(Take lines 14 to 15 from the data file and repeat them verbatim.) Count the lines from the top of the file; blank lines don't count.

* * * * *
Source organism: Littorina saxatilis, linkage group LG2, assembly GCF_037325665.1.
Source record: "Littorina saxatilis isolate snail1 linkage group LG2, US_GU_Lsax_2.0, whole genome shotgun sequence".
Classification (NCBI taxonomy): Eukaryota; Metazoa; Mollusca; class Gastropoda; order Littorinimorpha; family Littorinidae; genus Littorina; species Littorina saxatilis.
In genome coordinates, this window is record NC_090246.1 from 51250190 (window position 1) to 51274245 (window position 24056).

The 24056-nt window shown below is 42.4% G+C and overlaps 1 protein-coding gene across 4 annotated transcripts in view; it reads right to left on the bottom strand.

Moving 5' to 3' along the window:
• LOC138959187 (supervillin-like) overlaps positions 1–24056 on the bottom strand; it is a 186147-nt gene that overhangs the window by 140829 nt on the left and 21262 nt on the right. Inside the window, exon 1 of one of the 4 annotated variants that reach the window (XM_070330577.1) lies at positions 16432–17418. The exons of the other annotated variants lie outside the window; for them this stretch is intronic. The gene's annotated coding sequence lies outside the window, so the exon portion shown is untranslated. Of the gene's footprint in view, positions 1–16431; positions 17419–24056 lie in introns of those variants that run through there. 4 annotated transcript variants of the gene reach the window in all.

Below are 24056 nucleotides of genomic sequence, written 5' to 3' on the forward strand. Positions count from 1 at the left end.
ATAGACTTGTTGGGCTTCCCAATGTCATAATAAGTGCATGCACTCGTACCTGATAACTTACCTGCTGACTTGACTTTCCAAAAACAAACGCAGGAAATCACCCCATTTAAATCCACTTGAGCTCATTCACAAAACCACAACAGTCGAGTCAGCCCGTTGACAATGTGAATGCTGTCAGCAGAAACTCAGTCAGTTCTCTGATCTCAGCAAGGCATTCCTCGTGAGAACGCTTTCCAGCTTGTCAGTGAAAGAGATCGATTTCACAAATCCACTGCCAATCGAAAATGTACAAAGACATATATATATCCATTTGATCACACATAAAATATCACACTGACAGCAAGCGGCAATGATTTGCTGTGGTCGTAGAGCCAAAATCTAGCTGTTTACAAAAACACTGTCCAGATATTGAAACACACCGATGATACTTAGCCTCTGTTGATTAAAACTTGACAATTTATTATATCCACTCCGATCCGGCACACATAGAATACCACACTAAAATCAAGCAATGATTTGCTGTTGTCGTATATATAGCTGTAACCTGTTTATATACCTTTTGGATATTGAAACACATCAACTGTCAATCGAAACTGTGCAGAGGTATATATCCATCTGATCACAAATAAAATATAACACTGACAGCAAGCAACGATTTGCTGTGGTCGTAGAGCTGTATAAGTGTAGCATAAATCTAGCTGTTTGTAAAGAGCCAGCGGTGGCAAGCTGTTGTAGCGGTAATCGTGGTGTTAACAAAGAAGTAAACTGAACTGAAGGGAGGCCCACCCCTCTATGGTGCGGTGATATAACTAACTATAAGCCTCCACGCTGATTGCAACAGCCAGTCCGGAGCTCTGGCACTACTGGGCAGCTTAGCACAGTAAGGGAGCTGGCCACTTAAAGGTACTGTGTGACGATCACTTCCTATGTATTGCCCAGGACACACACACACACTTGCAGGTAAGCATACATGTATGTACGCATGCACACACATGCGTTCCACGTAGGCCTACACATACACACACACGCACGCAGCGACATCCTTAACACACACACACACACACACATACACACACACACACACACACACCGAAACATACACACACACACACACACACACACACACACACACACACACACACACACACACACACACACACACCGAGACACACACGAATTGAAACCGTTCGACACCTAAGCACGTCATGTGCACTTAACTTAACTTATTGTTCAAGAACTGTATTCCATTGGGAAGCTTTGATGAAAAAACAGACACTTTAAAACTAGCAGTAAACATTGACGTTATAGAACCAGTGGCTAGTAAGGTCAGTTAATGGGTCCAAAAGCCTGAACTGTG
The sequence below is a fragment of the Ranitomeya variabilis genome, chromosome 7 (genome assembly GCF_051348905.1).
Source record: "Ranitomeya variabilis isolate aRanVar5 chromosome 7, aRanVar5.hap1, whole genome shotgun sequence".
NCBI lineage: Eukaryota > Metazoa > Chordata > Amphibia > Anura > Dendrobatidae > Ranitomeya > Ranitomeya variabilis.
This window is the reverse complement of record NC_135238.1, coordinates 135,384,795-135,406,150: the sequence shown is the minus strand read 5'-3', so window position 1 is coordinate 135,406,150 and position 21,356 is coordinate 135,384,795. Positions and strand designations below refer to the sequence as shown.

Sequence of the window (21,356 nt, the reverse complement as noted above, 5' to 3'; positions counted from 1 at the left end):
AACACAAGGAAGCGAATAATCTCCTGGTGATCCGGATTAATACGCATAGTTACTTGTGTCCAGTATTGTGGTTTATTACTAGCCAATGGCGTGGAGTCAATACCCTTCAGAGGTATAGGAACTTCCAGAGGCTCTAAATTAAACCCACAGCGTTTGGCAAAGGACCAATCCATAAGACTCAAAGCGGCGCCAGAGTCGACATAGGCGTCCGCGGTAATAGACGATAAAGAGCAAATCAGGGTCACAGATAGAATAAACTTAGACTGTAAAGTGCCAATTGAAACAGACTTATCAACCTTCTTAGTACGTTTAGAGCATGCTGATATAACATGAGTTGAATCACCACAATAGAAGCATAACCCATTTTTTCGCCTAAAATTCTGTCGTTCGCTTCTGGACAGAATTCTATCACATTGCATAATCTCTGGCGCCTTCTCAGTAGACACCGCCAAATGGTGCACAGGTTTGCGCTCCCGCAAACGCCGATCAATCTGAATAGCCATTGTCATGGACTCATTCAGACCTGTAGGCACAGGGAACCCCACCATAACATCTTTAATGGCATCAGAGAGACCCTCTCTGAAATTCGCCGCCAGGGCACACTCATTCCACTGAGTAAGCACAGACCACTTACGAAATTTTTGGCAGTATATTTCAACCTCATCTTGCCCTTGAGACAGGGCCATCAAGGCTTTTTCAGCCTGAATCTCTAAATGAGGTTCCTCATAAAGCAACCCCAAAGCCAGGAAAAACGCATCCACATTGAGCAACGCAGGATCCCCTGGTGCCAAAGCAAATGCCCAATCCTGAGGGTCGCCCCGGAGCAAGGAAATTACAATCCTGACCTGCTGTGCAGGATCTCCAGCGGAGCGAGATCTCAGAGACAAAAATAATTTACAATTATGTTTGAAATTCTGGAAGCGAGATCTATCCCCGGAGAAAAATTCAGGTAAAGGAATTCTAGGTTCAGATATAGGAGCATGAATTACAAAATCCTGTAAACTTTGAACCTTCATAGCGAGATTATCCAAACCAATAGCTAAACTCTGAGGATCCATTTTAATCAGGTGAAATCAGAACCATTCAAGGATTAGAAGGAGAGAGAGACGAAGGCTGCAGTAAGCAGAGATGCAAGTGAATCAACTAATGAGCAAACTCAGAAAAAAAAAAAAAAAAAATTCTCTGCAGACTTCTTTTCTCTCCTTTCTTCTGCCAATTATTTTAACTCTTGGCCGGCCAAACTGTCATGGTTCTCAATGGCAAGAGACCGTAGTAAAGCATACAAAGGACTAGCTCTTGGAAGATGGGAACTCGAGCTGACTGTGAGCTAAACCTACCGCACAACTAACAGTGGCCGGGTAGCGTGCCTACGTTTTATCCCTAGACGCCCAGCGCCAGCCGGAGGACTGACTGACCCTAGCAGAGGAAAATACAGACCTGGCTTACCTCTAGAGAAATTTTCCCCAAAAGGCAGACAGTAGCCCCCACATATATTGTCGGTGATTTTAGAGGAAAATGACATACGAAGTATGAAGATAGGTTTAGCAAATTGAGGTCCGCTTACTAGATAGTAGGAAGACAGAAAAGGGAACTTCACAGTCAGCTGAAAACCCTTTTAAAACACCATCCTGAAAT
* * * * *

Sequence of the window (21,356 nt, the reverse complement as noted above, 5' to 3'; positions counted from 1 at the left end):
AACACAAGGAAGCGAATAATCTCCTGGTGATCCGGATTAATACGCATAGTTACTTGTGTCCAGTATTGTGGTTTATTACTAGCCAATGGCGTGGAGTCAATACCCTTCAGAGGTATAGGAACTTCCAGAGGCTCTAAATTAAACCCACAGCGTTTGGCAAAGGACCAATCCATAAGACTCAAAGCGGCGCCAGAGTCGACATAGGCGTCCGCGGTAATAGACGATAAAGAGCAAATCAGGGTCACAGATAGAATAAACTTAGACTGTAAAGTGCCAATTGAAACAGACTTATCAACCTTCTTAGTACGTTTAGAGCATGCTGATATAACATGAGTTGAATCACCACAATAGAAGCATAACCCATTTTTTCGCCTAAAATTCTGTCGTTCGCTTCTGGACAGAATTCTATCACATTGCATAATCTCTGGCGCCTTCTCAGTAGACACCGCCAAATGGTGCACAGGTTTGCGCTCCCGCAAACGCCGATCAATCTGAATAGCCATTGTCATGGACTCATTCAGACCTGTAGGCACAGGGAACCCCACCATAACATCTTTAATGGCATCAGAGAGACCCTCTCTGAAATTCGCCGCCAGGGCACACTCATTCCACTGAGTAAGCACAGACCACTTACGAAATTTTTGGCAGTATATTTCAACCTCATCTTGCCCTTGAGACAGGGCCATCAAGGCTTTTTCAGCCTGAATCTCTAAATGAGGTTCCTCATAAAGCAACCCCAAAGCCAGGAAAAACGCATCCACATTGAGCAACGCAGGATCCCCTGGTGCCAAAGCAAATGCCCAATCCTGAGGGTCGCCCCGGAGCAAGGAAATTACAATCCTGACCTGCTGTGCAGGATCTCCAGCGGAGCGAGATCTCAGAGACAAAAATAATTTACAATTATGTTTGAAATTCTGGAAGCGAGATCTATCCCCGGAGAAAAATTCAGGTAAAGGAATTCTAGGTTCAGATATAGGAGCATGAATTACAAAATCCTGTAAACTTTGAACCTTCATAGCGAGATTATCCAAACCAATAGCTAAACTCTGAGGATCCATTTTAATCAGGTGAAATCAGAACCATTCAAGGATTAGAAGGAGAGAGAGACGAAGGCTGCAGTAAGCAGAGATGCAAGTGAATCAACTAATGAGCAAACTCAGAAAAAAAAAAAAAAAAAATTCTCTGCAGACTTCTTTTCTCTCCTTTCTTCTGCCAATTATTTTAACTCTTGGCCGGCCAAACTGTCATGGTTCTCAATGGCAAGAGACCGTAGTAAAGCATACAAAGGACTAGCTCTTGGAAGATGGGAACTCGAGCTGACTGTGAGCTAAACCTACCGCACAACTAACAGTGGCCGGGTAGCGTGCCTACGTTTTATCCCTAGACGCCCAGCGCCAGCCGGAGGACTGACTGACCCTAGCAGAGGAAAATACAGACCTGGCTTACCTCTAGAGAAATTTTCCCCAAAAGGCAGACAGTAGCCCCCACATATATTGTCGGTGATTTTAGAGGAAAATGACATACGAAGTATGAAGATAGGTTTAGCAAATTGAGGTCCGCTTACTAGATAGTAGGAAGACAGAAAAGGGAACTTCACAGTCAGCTGAAAACCCTTTTAAAACACCATCCTGAAAT